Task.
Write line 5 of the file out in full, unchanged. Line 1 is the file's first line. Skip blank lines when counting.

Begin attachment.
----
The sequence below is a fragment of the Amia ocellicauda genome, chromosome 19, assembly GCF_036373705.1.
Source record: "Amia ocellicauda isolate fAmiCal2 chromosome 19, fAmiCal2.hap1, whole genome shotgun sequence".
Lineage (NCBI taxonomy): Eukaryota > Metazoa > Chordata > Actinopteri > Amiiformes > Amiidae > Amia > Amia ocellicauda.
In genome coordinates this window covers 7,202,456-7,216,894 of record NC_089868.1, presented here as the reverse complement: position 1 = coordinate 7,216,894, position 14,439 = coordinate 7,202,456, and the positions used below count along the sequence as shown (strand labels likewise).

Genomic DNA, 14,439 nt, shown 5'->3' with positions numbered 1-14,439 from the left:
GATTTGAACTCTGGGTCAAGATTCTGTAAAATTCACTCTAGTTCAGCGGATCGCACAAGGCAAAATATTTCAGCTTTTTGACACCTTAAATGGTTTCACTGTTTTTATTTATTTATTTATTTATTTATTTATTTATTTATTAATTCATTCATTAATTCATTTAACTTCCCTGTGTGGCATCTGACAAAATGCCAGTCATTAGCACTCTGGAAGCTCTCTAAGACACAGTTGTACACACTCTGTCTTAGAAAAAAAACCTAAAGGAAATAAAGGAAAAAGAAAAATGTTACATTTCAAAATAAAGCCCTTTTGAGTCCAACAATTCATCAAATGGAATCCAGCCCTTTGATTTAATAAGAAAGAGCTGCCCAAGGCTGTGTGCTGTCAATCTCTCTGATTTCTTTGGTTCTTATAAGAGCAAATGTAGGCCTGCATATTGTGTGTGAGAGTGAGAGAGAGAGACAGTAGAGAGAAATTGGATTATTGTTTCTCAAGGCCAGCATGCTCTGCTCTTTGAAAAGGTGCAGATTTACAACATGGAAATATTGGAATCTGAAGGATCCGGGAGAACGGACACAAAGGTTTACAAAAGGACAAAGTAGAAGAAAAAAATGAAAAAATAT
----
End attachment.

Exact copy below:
Genomic DNA, 14,439 nt, shown 5'->3' with positions numbered 1-14,439 from the left: